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Statoil’s Surprise $1.9 Billion Q4 Loss

Statoil HQ

Norway’s Statoil (NYSE:STO) booked an unexpected net operating loss of US$1.897 billion for the fourth quarter, after taking US$2.3 billion net impairment charges mostly due to reduced long-term price assumptions.

The Norwegian oil major booked an adjusted loss after tax of US$40 million for the fourth quarter, down from adjusted earnings of US$185 million for the fourth quarter of 2015, and well below consensus estimates for US$614 million adjusted earnings after tax provided by Statoil itself.

Adjusted earnings came in at US$1.664 billion, down by 6 percent annually, chiefly due to expensed exploration wells and lower European gas prices.

The fourth quarter was the third consecutive quarter in which Statoil has posted losses, after an unexpected adjusted loss after tax of US$261 million for the third quarter, and a US$300-million loss for the second quarter of 2016.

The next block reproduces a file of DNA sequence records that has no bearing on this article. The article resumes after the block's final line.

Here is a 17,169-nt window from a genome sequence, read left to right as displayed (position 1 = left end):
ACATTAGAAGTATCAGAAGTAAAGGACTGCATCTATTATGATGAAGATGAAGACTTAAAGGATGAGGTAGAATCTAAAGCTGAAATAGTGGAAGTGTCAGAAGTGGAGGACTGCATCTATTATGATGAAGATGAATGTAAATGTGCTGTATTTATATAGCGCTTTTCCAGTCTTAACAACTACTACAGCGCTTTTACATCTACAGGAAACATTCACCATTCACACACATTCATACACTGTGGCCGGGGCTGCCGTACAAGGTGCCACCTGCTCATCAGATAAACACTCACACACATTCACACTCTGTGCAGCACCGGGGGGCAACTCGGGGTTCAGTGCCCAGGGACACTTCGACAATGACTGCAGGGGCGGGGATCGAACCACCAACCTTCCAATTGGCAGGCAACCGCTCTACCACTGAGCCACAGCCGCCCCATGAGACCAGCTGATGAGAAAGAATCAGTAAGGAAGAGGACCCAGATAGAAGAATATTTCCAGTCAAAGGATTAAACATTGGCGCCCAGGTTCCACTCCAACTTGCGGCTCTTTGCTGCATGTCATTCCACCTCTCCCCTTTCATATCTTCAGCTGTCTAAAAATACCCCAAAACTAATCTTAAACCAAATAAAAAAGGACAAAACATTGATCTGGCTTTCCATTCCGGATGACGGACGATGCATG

The oil major continued to cut expenditure, with organic capital expenditure at US$10.1 billion in 2016, on the back of improvement program and strict capital discipline.

On the upside, Statoil’s 2016 production was slightly higher than in 2015, and cash flow did not drop much. Cash flow from operations after taxes stood at US$10.7 billion for 2016 compared to US$12.3 billion for the previous year.

Related: Oil Prices Fall On Glut Fears Despite Tighter Market

Another bright point in Statoil’s earnings release was the lowered average break even for planned start-up projects before 2022: to US$27/boe with an average internal rate of return (IRR) of 25 percent, assuming US$70/boe. As of the Q4 2015 results release, Statoil’s average break-even for the project portfolio was US$4 billion.

Looking ahead, Statoil will slightly raise investments, to around US$11 billion organically in 2017. The company also estimates its 2017 production would grow by 4-5 percent compared to rebased 2016 production. The oil major also sees organic annual production growth of around 3 percent between 2016 and 2020.

By Tsvetana Paraskova for Oilprice.com

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